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About Morning Oregonian. (Portland, Or.) 1861-1937 | View This Issue
THE1 MORNING OREGONIAN, MONDAY, AUGUST 2, 1920
VICE-PRESIDENTIAL NOMINEE OF REPUBLICANS ACCEPTING NOMINATION.
CHANGE IN SOCIETY
IS HELD IMPENDING
tion for the preservation of civiliza
tion. "The ever-increasins: cost of living.
shortage of coal cars, scarcity in coal
production, high Interest rates. In
creasing unemployment, call for im
QF l!IH KILLED
"We declare the remedy now:
Socialize the railroads, the coal mines,
now; the flour mills and stock yards,
now; open unused land to cultivation,
now': prepare to substitute for this
capitalistic oligarchy the social
ownership and democratic manage
ment of the means of production and
the control of government for the
producers by the producers.
"Mere political issues will not meet
the requirements of . today's social
problems. Economic readjustment of
a fundamental character must be
made, and can be made peacefully if
we prevail. We enter the conflict
with the call from the dungeoir to
liberty, from the white walls of At
lanta's bastile. to the White House at
Two Friends Also Die When
Train Hits Machine.
Socialist Vice -Presidential
Nominee Summarizes Aim.
ALL IN PARTY VICTIMS
CAPITAL SYSTEM RAPPED
dent In 1916 Loses
Hope I Declared Still Cherished
for Peaceful Change to Co
' Way to Give Address.
CHIEF DDWELL RETIRES
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DENNISON, O., An;. 1. J. Frank
Hanly, ex-governor of Indiana, a pro
hibition candidate for president in
1916, and Dr. and Mrs. C. M. Baker
of Kileore. O., were killed six miles
from here today when a Pennsylvania
freight train struck their automobile.
All suffered fractured skulls and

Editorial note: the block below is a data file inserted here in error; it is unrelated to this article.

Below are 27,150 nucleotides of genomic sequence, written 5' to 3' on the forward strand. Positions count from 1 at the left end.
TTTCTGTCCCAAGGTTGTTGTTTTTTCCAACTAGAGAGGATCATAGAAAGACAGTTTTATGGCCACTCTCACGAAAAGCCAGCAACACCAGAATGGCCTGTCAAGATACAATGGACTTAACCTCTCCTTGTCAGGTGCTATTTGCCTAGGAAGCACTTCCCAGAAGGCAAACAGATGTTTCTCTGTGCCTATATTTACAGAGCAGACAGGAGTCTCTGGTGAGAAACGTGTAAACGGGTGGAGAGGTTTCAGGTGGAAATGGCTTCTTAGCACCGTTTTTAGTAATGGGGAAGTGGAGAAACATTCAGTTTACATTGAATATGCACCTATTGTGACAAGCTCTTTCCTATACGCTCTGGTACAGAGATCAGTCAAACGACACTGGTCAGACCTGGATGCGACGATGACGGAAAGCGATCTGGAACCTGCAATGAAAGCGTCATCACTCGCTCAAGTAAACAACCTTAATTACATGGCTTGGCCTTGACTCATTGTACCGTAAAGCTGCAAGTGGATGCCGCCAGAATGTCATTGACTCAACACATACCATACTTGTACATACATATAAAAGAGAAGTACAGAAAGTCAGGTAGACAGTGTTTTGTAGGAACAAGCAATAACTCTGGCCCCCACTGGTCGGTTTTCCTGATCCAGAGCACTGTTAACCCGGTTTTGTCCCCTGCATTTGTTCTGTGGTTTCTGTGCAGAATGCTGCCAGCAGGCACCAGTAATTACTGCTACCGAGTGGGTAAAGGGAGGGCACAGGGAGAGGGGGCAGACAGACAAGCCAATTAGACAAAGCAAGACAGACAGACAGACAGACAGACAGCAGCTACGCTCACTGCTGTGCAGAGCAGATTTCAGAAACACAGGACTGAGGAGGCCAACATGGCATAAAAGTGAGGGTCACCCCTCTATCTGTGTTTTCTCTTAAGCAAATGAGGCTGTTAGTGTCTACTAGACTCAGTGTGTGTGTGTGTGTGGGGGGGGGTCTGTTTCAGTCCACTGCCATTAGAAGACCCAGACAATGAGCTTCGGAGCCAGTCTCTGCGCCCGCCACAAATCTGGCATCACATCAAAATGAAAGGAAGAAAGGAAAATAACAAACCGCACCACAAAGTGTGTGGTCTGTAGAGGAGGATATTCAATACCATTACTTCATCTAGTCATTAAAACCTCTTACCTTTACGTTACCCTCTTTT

crushed bodies. Mr. HanTy died at
9 A. M.
Dr. and Mrs. Baker had met Mr.
Hanly in Dennison and were driving
him to their home in Kilgore, 20 miles
The Baker automobile was driven
across the tracks back of a freight
train and in front of another.
Mr. Hanly was en route to Carroll
ton, where he was to have delivered
an address tomorrow.
HA"LY BORX IX LOG CABIX
Election to Governorship in 19 04
by Almost 85,000 Plurality.
INDIANAPOLIS. Ind.. Aug. 1. J
Krank Hanly was born April 4, 1S63,
in a log cabin in Champaign county,
Illinois. He secured his education by
working his way through school, then
taught school. In 1889, he was ad
mitted to the bar in Indiana. A year
later he was elected to the Indiana
eenate. In 1894 he was elected
representative in congress. In 1896
at Lafayette, Ind., he formed a part
nership in the law practice with W
K. "Wood. A year later he was a ca
date for United States senator onthe
republican ticket against Senator Al
bert Beveridge, but lost the no
In 1904 Mr. Hanly was elected gov
ernor on the republican ticket by al
most 85,000 plurality.
When his term expired In 1909 he
became an active worker in the pro
hibition causa and for five years
toured the country at the head of a
body of prohibition lecturers known
as the "flying squadron." In June,
1915, the "flying- squadron founda
tion" was incorporated with Mr.
Hanly at its head.
As president of the "flying squad
ron foundation" he was preparing to